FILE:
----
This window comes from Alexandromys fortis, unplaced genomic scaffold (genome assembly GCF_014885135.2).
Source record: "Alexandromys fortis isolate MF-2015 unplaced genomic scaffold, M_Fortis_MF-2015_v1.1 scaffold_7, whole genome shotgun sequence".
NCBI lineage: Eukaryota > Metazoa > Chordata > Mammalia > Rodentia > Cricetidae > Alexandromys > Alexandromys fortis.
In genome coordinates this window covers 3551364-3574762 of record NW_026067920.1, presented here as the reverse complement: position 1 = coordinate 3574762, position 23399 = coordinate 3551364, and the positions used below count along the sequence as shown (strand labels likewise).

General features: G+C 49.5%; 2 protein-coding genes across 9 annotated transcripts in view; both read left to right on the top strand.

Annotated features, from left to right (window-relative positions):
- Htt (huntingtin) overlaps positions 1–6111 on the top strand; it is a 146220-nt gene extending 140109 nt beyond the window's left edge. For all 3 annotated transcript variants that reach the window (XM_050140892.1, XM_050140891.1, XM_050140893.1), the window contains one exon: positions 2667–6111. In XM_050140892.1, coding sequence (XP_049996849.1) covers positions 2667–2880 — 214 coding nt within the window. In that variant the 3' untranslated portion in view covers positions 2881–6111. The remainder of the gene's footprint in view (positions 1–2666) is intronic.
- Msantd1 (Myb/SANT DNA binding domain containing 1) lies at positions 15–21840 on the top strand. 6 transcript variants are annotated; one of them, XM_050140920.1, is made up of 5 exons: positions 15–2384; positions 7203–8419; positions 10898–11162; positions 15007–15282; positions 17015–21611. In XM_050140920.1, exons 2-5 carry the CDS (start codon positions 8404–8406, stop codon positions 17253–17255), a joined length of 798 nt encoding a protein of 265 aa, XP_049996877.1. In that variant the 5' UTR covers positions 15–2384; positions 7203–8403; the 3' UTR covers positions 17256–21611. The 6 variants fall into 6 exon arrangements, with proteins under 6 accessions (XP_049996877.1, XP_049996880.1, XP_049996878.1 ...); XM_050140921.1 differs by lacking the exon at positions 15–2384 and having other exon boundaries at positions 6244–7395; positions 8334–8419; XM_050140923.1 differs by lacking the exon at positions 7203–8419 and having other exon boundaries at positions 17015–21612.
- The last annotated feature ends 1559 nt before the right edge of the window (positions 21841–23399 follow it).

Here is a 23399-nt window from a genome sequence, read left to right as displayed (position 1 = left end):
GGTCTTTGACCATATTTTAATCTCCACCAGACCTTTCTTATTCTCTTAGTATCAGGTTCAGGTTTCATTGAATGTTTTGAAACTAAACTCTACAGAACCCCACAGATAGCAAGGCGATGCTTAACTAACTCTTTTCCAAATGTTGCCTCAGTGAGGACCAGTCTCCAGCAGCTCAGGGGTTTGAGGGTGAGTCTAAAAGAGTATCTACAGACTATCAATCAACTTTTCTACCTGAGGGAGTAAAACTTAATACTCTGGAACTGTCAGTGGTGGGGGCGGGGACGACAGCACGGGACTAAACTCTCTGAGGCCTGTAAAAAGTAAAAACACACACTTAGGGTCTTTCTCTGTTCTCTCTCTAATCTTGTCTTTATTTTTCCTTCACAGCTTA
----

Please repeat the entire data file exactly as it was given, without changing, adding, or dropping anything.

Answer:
This window comes from Alexandromys fortis, unplaced genomic scaffold (genome assembly GCF_014885135.2).
Source record: "Alexandromys fortis isolate MF-2015 unplaced genomic scaffold, M_Fortis_MF-2015_v1.1 scaffold_7, whole genome shotgun sequence".
NCBI lineage: Eukaryota > Metazoa > Chordata > Mammalia > Rodentia > Cricetidae > Alexandromys > Alexandromys fortis.
In genome coordinates this window covers 3551364-3574762 of record NW_026067920.1, presented here as the reverse complement: position 1 = coordinate 3574762, position 23399 = coordinate 3551364, and the positions used below count along the sequence as shown (strand labels likewise).

General features: G+C 49.5%; 2 protein-coding genes across 9 annotated transcripts in view; both read left to right on the top strand.

Annotated features, from left to right (window-relative positions):
- Htt (huntingtin) overlaps positions 1–6111 on the top strand; it is a 146220-nt gene extending 140109 nt beyond the window's left edge. For all 3 annotated transcript variants that reach the window (XM_050140892.1, XM_050140891.1, XM_050140893.1), the window contains one exon: positions 2667–6111. In XM_050140892.1, coding sequence (XP_049996849.1) covers positions 2667–2880 — 214 coding nt within the window. In that variant the 3' untranslated portion in view covers positions 2881–6111. The remainder of the gene's footprint in view (positions 1–2666) is intronic.
- Msantd1 (Myb/SANT DNA binding domain containing 1) lies at positions 15–21840 on the top strand. 6 transcript variants are annotated; one of them, XM_050140920.1, is made up of 5 exons: positions 15–2384; positions 7203–8419; positions 10898–11162; positions 15007–15282; positions 17015–21611. In XM_050140920.1, exons 2-5 carry the CDS (start codon positions 8404–8406, stop codon positions 17253–17255), a joined length of 798 nt encoding a protein of 265 aa, XP_049996877.1. In that variant the 5' UTR covers positions 15–2384; positions 7203–8403; the 3' UTR covers positions 17256–21611. The 6 variants fall into 6 exon arrangements, with proteins under 6 accessions (XP_049996877.1, XP_049996880.1, XP_049996878.1 ...); XM_050140921.1 differs by lacking the exon at positions 15–2384 and having other exon boundaries at positions 6244–7395; positions 8334–8419; XM_050140923.1 differs by lacking the exon at positions 7203–8419 and having other exon boundaries at positions 17015–21612.
- The last annotated feature ends 1559 nt before the right edge of the window (positions 21841–23399 follow it).

Here is a 23399-nt window from a genome sequence, read left to right as displayed (position 1 = left end):
GGTCTTTGACCATATTTTAATCTCCACCAGACCTTTCTTATTCTCTTAGTATCAGGTTCAGGTTTCATTGAATGTTTTGAAACTAAACTCTACAGAACCCCACAGATAGCAAGGCGATGCTTAACTAACTCTTTTCCAAATGTTGCCTCAGTGAGGACCAGTCTCCAGCAGCTCAGGGGTTTGAGGGTGAGTCTAAAAGAGTATCTACAGACTATCAATCAACTTTTCTACCTGAGGGAGTAAAACTTAATACTCTGGAACTGTCAGTGGTGGGGGCGGGGACGACAGCACGGGACTAAACTCTCTGAGGCCTGTAAAAAGTAAAAACACACACTTAGGGTCTTTCTCTGTTCTCTCTCTAATCTTGTCTTTATTTTTCCTTCACAGCTTA